Kudos to grieving widow Julia Letlow, a Louisiana Republican congresswoman, for setting the record straight. Better late than never.
Last November – you may dimly recall, if at all – her husband Luke won a House seat but never made it to Washington. In mid-December he announced that he had COVID. Twelve days later, he died at age 41. Prior to the illness, according to his doctor, he’d been healthy as a horse. He left behind Julia and two small children.
This tragedy was bad enough. Arguably worse were the numerous dolts who insisted on social media with high confidence that COVID hadn’t killed Luke, that surely he had succumbed for some other reason – because in their authoritative view COVID wasn’t real, it was a hoax, or whatever.
When I wrote about Luke’s sudden death on Dec. 30, I was peppered with all kinds of creative emails. The big theme was that COVID was not a scientific truth, it was merely a “narrative.” So it’s nice that Julia, having won a special election to fill Luke’s House seat, has now come forward to enlighten the fools who continue to live in denial – starting with her fellow Louisianans, only 37 percent of whom have opted to get vaccinated.
And not a moment too soon, because Louisiana continues to break COVID-19 hospitalization records. One Louisiana doctor said that his facility is “admitting one Covid patient (every) 45 minutes,” and, in many places, elective surgeries are being canceled as a lower priority.
On CBS News this week, Julia Letlow said: “People don’t want to feel forced into anything or be lectured to. We are a very prideful, strong people in Louisiana. I just said, ‘What can I do? Is there anything I can do to help with the misinformation out there? With all of the confusion and fear?’ And someone asked, ‘Well, what would you tell somebody who’s on the fence about possibly receiving a vaccine?’ And I said I’d tell them about Luke. I would tell them my story.”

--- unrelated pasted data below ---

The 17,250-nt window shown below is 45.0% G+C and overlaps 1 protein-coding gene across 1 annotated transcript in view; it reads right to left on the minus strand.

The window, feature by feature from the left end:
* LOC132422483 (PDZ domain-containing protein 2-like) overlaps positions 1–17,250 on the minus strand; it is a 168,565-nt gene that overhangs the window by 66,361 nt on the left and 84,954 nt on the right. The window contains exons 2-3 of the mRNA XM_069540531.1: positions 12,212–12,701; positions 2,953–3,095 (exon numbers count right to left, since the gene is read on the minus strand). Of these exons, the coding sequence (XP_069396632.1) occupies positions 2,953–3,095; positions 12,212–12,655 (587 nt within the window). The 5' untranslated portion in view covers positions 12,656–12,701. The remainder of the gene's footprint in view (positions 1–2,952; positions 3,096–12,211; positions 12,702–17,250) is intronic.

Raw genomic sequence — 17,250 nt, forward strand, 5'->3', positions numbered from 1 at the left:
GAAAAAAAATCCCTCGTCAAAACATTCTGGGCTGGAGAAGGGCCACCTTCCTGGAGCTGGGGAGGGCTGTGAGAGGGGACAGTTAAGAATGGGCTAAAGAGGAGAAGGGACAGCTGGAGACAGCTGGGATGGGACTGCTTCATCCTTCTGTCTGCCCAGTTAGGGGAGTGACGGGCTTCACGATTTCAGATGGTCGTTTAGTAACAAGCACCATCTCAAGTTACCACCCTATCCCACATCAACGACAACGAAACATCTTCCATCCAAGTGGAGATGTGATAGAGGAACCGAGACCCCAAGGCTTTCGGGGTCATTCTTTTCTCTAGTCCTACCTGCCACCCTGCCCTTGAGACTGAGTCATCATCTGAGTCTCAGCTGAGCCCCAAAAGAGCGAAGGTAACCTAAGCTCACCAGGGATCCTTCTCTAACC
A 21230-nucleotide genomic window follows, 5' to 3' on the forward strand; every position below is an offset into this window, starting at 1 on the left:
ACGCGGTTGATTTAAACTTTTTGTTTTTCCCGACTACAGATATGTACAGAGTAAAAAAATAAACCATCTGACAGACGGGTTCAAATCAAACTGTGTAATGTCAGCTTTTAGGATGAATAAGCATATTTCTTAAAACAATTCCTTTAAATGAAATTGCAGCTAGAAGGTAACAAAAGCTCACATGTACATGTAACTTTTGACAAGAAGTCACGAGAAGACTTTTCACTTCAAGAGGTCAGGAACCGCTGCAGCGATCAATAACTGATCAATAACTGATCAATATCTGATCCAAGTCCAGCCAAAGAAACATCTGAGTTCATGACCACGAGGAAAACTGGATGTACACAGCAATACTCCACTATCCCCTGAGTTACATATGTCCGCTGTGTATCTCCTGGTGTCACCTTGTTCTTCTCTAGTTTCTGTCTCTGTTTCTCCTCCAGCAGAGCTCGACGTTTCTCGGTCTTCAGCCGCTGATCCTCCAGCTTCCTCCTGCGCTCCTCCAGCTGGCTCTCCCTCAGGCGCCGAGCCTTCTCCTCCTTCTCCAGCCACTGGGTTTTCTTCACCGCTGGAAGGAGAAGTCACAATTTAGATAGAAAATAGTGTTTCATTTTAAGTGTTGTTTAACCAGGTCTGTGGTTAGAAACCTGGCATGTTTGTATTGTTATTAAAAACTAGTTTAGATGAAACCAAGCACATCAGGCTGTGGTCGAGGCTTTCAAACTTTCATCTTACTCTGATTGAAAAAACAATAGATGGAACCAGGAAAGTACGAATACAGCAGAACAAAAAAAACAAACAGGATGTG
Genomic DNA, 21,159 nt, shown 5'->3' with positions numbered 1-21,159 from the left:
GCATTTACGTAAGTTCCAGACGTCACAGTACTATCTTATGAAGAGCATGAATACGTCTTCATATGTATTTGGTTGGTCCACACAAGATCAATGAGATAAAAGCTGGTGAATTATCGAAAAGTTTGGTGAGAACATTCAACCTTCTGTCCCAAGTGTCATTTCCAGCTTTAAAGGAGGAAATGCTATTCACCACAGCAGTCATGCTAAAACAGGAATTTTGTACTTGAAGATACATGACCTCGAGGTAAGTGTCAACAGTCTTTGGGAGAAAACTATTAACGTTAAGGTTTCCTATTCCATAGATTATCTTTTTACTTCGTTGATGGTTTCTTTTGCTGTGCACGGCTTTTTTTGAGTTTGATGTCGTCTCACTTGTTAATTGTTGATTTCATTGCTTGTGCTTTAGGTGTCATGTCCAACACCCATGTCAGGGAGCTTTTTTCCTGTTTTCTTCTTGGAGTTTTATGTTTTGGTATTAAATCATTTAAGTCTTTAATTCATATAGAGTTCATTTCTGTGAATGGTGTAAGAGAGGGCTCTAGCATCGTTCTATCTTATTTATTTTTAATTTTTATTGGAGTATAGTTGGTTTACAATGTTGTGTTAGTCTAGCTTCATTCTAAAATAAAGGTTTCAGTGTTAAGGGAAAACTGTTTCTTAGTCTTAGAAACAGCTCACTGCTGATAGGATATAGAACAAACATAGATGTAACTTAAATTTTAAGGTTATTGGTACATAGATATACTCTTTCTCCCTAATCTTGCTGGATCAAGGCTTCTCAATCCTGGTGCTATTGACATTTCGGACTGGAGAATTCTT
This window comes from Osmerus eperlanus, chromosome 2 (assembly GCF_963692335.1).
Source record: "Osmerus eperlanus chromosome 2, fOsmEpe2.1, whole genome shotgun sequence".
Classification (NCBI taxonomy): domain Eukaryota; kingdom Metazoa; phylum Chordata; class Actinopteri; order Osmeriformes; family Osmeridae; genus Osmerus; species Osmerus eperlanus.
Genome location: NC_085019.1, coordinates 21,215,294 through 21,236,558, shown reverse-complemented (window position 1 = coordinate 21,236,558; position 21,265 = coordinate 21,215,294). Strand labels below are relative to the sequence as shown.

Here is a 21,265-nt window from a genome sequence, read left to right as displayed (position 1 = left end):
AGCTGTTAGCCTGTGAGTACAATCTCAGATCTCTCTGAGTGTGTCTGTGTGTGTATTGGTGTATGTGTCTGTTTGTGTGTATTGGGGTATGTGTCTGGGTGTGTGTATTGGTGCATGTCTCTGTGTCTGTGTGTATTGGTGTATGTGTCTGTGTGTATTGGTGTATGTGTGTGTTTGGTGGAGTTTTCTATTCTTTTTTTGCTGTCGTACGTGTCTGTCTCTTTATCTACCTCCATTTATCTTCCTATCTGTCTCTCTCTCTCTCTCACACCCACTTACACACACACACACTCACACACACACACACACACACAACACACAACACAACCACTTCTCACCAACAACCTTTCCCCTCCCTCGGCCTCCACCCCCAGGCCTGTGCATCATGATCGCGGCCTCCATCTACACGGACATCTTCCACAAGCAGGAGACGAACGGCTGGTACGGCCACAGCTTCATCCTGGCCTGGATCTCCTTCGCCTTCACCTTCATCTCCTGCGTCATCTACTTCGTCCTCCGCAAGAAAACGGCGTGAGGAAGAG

It’s heart-breaking, of course. He isolated himself in their house, well aware that vaccines were being rapidly developed. Julia said, “He and I prayed about the possibility of the vaccine, and we were so excited that it was coming out and that it was going to be widely available. And he missed it by two weeks.” He was admitted to a hospital shortly before Christmas, “he cried on the way,” and after that “it all happened very quickly…Where I saw the color drain, and that’s when it hit me that he might not come home.” She prayed over him, “and that’s when I left him, and I kissed him goodbye.”
Understandably, perhaps, the CBS News folks didn’t want to impinge on her moving story by asking any inconvenient questions. Such as: “Do you regret that your husband, during his House campaign, staged multiple maskless rallies and meetups?” Such as: “Looking back, was your husband wrong when he campaigned against lockdowns and told voters that ‘we have to learn to live in a Covid world’?” Such as: “Would you be as bullish about vaccines if your family had not suffered this personal tragedy?”
But setting all that aside, we should welcome Julia to the fight. She said in the Wall Street Journal: “When Luke was in the hospital, he told me numerous times that he wanted to help people understand the seriousness of the virus.” If she can goad any deniers into getting the jab, it’s a plus.
When her husband passed, I wrote: “After 330,000 deaths, how many more cautionary tales do people need to hear?” That was nearly 300,000 deaths ago, so I’ll repeat the question.
Opinion contributor Dick Polman, a veteran national political columnist based in Philadelphia and a Writer in Residence at the University of Pennsylvania, writes at DickPolman.net. His work appears on Mondays on the Capital-Star’s Commentary Page. Readers may email him at [email protected].